Professors have become more of “information givers” rather than educational advisors, and they could return to this idea of supporting student learning simply by sending weekly digest emails containing upcoming due dates, PowerPoint slides, and homework assignments. It can never hurt to give students a weekly reminder that the teacher knows how hard the students are working and is there for support whenever they need it.

Participation in the First Class

Part of building a classroom environment is creating a setting in which every student feels comfortable voicing their opinions, asking questions, and offering answers. Studies have shown that if the teacher gets every student to talk in the first class of the semester, the students will be more likely to speak again on their own accord. This does not mean that teachers should cold-call on every student from the moment they walk in the door. Putting too much pressure on participation increases the anxiety that students have towards the class. Rather, it means getting students talking to one another: have think-pair-shares in which ideas discussed with partners are then shared with the rest of the class; provide various modes of participation such as using sticky notes or polling apps so that everyone, even the most anxious students, feels comfortable participating; and utilize group work wherein students are always paired with someone new.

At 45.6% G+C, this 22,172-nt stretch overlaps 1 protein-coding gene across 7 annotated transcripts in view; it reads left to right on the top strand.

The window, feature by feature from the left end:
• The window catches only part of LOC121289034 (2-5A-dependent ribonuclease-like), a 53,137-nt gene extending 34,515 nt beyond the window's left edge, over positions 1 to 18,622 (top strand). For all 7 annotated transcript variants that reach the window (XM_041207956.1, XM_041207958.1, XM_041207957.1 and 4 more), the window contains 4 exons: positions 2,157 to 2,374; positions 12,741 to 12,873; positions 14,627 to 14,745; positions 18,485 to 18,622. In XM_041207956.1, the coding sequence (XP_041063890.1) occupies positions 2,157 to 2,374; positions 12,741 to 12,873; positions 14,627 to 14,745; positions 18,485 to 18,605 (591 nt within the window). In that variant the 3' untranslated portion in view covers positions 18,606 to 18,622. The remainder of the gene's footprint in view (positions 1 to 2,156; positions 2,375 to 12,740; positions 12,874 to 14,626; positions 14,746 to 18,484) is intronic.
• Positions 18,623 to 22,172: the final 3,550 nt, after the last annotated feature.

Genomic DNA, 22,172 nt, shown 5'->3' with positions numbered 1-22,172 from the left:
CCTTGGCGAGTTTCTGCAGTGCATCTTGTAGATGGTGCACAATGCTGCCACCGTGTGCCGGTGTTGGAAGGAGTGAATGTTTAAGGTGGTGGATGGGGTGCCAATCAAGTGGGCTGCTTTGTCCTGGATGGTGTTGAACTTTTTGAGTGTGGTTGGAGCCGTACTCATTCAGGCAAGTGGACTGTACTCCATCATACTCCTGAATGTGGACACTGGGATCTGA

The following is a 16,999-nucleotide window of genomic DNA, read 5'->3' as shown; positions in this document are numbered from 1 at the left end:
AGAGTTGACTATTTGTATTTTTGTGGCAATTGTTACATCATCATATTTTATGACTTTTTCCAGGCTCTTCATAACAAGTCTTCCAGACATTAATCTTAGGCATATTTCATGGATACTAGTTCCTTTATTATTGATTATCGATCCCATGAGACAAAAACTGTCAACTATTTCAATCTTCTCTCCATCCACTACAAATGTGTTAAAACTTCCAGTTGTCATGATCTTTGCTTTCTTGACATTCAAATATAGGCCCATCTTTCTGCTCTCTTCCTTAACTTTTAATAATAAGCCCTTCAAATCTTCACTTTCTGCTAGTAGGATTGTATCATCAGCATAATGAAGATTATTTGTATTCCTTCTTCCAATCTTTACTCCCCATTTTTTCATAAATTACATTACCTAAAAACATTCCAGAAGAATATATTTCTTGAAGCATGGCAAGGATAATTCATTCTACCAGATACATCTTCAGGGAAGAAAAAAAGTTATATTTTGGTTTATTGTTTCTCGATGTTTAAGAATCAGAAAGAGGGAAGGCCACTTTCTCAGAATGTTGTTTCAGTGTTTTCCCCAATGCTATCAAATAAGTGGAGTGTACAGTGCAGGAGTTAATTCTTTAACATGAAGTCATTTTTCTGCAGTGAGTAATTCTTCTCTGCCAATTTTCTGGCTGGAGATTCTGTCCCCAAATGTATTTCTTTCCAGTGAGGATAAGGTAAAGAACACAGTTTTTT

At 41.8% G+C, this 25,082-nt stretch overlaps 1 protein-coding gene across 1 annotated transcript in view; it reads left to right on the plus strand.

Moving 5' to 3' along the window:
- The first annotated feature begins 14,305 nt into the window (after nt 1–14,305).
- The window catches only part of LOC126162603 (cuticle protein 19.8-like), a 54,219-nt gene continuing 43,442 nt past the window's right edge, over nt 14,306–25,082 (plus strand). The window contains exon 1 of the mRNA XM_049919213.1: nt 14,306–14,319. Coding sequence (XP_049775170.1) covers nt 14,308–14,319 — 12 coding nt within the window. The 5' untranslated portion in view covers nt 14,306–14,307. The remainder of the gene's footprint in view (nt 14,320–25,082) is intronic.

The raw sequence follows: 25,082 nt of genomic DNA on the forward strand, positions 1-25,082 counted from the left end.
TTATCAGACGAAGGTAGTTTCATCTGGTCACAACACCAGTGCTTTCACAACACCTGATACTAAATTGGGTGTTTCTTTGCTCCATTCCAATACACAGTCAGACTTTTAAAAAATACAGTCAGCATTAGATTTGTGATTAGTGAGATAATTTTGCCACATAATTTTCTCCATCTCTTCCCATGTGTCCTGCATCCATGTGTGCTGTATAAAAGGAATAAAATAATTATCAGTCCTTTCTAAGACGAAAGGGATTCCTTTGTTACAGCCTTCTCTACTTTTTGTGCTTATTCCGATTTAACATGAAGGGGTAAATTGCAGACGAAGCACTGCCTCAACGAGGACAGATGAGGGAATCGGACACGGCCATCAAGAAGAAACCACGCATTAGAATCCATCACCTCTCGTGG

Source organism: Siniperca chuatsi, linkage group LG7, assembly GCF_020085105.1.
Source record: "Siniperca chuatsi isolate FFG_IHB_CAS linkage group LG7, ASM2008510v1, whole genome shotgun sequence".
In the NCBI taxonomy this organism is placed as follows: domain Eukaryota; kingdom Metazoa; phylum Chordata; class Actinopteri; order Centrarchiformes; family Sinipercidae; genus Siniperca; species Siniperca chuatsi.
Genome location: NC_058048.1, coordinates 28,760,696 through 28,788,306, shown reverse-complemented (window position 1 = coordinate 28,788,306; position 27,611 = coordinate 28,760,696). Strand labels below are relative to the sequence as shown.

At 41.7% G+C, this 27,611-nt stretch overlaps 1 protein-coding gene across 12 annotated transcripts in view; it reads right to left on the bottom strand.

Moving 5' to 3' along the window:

Quite often, college students are uncomfortable in their courses because they may not know anyone besides their immediate friends. As a result, they do not feel comfortable talking for fear that their classmates will judge them. By having students work in groups and engage in discussions from day one, the teacher is bonding the students to one another and making it evident to everyone that the classroom is no place for fear, only learning.

Dinnertime Highs & Lows

When I was younger, my parents would make my siblings and I share our “highs and lows” of the day during dinnertime. However annoying this was at the time, I see now that my parents only wanted us to know that they cared and that they wanted to create an open line of communication among the members of my family.